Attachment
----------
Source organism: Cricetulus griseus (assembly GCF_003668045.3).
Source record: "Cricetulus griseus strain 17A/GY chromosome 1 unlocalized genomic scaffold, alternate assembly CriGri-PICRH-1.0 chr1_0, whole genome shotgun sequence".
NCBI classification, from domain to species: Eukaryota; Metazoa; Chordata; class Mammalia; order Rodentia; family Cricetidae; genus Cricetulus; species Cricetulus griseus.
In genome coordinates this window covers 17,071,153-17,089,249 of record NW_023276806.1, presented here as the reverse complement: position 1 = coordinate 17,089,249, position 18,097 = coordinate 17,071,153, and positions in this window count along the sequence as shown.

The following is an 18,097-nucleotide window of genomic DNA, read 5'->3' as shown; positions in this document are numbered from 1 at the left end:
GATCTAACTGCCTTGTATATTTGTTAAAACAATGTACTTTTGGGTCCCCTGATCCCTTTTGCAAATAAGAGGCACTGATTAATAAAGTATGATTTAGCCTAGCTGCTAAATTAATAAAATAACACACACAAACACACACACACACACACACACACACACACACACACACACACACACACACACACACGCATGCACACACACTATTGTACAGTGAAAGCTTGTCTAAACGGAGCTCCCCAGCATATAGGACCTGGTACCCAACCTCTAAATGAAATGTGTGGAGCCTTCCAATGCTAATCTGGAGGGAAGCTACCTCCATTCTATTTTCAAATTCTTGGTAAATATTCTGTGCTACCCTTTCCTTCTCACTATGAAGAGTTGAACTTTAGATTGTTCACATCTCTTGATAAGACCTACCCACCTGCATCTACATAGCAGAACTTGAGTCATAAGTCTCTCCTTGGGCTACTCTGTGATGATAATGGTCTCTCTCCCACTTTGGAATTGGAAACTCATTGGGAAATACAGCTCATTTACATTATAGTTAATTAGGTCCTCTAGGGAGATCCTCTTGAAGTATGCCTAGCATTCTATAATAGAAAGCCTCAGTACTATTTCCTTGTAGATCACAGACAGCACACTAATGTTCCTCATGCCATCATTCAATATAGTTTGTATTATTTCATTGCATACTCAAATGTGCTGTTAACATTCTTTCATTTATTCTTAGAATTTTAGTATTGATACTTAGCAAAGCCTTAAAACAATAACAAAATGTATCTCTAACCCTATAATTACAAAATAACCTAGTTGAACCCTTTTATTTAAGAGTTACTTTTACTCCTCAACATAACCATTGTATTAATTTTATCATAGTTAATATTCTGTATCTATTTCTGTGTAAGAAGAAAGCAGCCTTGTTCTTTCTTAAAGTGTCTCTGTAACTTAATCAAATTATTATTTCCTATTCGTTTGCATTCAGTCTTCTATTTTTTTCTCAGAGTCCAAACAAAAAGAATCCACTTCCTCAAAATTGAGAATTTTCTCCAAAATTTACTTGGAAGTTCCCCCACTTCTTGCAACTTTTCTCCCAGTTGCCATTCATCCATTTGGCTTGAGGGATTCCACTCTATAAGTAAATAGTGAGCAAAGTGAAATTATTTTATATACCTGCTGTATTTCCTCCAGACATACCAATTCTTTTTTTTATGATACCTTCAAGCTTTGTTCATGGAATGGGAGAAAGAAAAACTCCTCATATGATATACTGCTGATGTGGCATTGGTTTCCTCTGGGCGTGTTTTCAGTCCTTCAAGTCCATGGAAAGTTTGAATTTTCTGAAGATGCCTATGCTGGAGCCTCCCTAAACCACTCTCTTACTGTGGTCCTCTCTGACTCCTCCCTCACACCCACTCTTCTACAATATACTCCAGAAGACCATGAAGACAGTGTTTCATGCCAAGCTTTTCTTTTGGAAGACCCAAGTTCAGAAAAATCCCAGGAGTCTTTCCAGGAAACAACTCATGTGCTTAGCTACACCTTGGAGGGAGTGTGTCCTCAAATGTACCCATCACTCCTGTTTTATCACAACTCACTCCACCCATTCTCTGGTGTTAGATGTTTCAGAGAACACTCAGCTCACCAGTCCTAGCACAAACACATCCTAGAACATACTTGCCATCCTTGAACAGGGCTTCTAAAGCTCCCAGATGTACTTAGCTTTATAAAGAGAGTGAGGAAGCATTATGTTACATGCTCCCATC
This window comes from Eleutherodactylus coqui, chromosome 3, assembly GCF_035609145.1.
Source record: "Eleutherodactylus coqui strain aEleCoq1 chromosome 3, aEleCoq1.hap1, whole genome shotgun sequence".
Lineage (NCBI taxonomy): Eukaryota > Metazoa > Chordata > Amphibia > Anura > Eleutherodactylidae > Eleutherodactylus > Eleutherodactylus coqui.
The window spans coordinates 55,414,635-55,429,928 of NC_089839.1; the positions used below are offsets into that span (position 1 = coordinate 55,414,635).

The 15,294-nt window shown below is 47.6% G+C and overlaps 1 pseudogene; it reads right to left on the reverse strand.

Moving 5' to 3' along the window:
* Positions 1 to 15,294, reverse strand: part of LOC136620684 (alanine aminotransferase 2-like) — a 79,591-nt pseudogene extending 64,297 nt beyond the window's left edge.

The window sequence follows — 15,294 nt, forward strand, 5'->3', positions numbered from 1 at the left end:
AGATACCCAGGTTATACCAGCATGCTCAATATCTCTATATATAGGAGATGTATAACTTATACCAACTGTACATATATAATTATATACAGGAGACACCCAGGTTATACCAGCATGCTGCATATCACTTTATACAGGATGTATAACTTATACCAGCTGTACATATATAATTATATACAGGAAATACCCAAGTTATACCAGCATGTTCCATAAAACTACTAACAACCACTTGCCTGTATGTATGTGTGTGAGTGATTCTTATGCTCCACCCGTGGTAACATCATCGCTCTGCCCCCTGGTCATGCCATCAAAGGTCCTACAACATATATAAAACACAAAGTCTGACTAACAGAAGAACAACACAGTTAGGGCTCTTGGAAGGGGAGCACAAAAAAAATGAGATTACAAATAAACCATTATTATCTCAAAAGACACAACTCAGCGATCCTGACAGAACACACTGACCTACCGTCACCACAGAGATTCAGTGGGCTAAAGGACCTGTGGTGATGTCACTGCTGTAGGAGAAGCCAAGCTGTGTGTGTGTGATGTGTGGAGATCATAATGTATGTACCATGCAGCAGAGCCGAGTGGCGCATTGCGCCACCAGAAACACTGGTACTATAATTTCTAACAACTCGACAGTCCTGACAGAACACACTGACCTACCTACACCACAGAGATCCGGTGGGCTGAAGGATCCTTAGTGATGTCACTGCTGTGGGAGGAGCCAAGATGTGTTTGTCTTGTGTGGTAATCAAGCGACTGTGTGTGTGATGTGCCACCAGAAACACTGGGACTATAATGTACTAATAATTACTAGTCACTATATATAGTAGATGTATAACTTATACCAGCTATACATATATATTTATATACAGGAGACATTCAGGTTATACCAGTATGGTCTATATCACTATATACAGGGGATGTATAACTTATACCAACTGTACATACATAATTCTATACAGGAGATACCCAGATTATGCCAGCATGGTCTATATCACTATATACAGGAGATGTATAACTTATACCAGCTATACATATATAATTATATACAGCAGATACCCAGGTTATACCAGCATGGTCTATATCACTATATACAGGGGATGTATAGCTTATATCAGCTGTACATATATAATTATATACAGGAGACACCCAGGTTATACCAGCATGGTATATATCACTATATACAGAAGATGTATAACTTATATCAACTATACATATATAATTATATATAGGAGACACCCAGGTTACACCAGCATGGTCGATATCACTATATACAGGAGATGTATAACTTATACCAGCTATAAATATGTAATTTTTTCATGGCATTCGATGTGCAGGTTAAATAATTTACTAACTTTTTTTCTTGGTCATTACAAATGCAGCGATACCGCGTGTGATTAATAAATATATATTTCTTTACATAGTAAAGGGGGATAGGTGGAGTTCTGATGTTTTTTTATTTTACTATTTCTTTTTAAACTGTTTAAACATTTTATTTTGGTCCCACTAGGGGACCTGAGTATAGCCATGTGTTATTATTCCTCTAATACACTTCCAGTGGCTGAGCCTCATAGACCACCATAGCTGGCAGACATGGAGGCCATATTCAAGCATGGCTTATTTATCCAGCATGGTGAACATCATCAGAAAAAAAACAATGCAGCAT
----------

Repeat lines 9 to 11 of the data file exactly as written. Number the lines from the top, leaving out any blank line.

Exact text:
Lineage (NCBI taxonomy): Eukaryota > Metazoa > Chordata > Amphibia > Anura > Eleutherodactylidae > Eleutherodactylus > Eleutherodactylus coqui.
The window spans coordinates 55,414,635-55,429,928 of NC_089839.1; the positions used below are offsets into that span (position 1 = coordinate 55,414,635).

The 15,294-nt window shown below is 47.6% G+C and overlaps 1 pseudogene; it reads right to left on the reverse strand.